In 2009 I finished the first full draft of what would become my debut novel, A Murder Of Crows.
I then came ‘out of the closet’ as a writer proper in 2013 and joined various writing groups and was elected onto some committees. I wrote some short stories along the way and began to have some acknowledgement of my work. Then in 2015 I wrote a sci-fi short story which was published in an anthology called The Speculative Book. I was thrilled. Proper published at last! I got up and read it in front of an audience – my first public performance in 12 years. Their response was very kind and enthusiastic and it gave me the courage to continue. And courage is important. Another thing that prevents some writers following through can be a lack of confidence – that small but insistent voice in your head telling you that you’re simply not good enough, who wants to read your work anyway, who on earth do you think you are – at least that was my experience. My advice is that whilst an inner critic is a perfectly acceptable and useful thing to have, listening too much to such thoughts can threaten to destroy your dream, so take it with an objective pinch of salt.
At the same time my short story was accepted my novel was attracting interest – this time by a publisher called Unbound – a traditional publishing house with a crowdfunding platform. I was gobsmacked. They have a huge rejection pile (or slush pile as us writers call it) and they wanted my book! I had three months to raise over £3.5 grand! It was a very daunting prospect and a full time job in itself, but we did it. Family and friends came to help and I was amazed at the kindness of strangers too, some of whom lived on the other side of the Atlantic or beyond! Then one or two well well known names came forward and gave my (very long term) project some credence, which it might not have had otherwise. Happily, the book was funded two days in advance of its deadline. It was exhausting and it’s an exercise that’s not for everyone. But I was very glad to have done it. It also meant that I really had to get to grips with social media in order to spread the word, which for any writer nowadays is a very important tool to have – more on that later. The funding paid for the book cover design and the editing. The former was great fun and I had a lot of creative input too. The latter was hell, another uphill struggle, especially for a novice like me. But once completed the book was in far better shape.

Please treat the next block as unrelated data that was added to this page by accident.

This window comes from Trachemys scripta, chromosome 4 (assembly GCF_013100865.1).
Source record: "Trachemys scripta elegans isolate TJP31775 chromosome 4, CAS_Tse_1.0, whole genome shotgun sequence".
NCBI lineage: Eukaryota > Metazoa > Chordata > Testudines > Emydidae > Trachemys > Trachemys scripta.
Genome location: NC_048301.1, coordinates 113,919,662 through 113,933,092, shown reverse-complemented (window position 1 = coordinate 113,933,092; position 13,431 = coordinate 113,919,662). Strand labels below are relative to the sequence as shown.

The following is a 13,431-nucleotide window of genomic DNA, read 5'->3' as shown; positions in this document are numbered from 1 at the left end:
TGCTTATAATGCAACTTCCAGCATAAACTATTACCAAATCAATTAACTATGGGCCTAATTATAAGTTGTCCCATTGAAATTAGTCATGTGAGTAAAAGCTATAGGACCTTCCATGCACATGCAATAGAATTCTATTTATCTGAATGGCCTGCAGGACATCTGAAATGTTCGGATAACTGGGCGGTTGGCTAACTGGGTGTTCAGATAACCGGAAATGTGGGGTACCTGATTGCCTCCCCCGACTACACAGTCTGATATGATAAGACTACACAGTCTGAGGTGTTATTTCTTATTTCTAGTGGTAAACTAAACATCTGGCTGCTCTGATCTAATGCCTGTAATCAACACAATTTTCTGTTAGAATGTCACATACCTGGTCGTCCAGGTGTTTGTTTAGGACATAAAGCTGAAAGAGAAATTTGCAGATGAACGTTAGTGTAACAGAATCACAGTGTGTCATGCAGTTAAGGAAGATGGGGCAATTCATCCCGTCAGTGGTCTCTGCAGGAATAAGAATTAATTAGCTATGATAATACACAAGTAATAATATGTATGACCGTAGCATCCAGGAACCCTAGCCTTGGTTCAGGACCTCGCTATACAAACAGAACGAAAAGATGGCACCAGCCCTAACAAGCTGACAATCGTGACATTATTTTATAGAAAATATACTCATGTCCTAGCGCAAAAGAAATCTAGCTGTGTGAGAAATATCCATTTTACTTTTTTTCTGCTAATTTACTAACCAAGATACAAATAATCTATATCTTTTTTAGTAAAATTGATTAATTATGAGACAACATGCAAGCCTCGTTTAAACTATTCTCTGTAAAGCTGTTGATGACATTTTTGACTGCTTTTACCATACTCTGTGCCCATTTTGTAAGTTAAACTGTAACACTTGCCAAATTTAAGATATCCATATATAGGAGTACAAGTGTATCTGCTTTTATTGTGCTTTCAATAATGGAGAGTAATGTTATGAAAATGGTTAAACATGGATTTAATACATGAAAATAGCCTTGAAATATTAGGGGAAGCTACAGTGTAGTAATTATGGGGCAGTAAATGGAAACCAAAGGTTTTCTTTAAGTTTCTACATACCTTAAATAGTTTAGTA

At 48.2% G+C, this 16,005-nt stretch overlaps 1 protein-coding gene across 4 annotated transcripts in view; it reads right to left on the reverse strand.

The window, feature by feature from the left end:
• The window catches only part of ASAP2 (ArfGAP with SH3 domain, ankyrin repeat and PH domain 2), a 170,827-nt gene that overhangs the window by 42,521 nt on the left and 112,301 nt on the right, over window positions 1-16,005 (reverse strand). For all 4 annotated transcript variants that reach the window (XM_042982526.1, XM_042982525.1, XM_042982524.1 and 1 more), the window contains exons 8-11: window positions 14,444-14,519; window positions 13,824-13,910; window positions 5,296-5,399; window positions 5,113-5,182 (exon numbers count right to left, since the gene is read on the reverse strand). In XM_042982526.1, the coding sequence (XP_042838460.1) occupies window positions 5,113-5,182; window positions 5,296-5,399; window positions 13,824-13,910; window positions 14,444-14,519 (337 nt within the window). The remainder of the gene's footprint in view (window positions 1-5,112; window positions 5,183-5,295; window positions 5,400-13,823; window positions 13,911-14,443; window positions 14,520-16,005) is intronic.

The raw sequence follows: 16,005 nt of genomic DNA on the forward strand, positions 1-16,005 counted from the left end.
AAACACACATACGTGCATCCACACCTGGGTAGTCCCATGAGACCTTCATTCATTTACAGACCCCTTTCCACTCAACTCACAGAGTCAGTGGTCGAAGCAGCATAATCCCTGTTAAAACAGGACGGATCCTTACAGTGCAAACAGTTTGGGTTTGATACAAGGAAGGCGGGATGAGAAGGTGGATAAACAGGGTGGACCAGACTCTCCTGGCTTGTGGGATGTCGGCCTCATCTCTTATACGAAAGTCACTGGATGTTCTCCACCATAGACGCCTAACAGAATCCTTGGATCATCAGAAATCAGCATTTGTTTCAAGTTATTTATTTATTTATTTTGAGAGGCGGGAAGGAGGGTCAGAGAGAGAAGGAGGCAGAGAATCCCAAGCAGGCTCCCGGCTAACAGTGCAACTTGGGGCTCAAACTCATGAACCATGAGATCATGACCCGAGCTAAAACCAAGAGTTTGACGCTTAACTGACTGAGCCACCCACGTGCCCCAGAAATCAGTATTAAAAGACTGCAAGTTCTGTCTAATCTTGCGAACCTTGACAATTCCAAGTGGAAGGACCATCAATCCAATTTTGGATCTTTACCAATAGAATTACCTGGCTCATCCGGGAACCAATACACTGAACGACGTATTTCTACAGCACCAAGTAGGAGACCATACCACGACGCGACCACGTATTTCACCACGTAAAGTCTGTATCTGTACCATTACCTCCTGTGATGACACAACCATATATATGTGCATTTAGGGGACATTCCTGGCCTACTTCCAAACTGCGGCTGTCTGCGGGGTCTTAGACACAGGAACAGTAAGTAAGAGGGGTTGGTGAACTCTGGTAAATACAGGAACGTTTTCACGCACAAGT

Then A Murder Of Crows was published.
When I signed the contract it was always intended to be published in digital form only – and then, a shock – rumours were circulating that it was going to be produced as a paperback too! I’ve always preferred physical books and having my story published as a paperback was at the top of my bucket list – quite literally a dream come true!
And now A Murder Of Crows is out there. I’m still pinching myself. I haven’t had the chance to rest on my laurels, however. The marketing of a book is another full time job and I’ve done numerous interviews, blogs, book launches in Waterstones and several other stores. It’s had very positive reviews on Amazon and in the Herald and there’s plenty more exciting things in the pipeline. But all this has taken a huge amount of effort on my part and this is another thing that writers are increasingly expected to do – self promote. Even with the bigger publishers, writers need to be media savvy and help publicise their own work. Again, this isn’t for everyone. This is another very good reason for having a good social media base. But in the end I’m just happy that there are people out there who ‘get it.’ They are enjoying the story. That alone has made it worthwhile. I’m now working on a sequel and several other projects too. Who would’ve thought?
And I love it, in fact, I am obsessed with it. Writing gives me a much wider palette to work from than acting ever did. I can create entire worlds now and that is very liberating.
So, in the end, what am I trying to say?
If you want anything badly enough you can do it. It takes courage and stamina and it might never be easy but it’s there for you – all you have to do is chase it.
All the best in your endeavours,
Ian Skewis.

 

A HUGE thanks to Ian for stopping by my blog today and I absolutely LOVED the guest post!  If Ian’s novel has piqued your interest, just click the book below!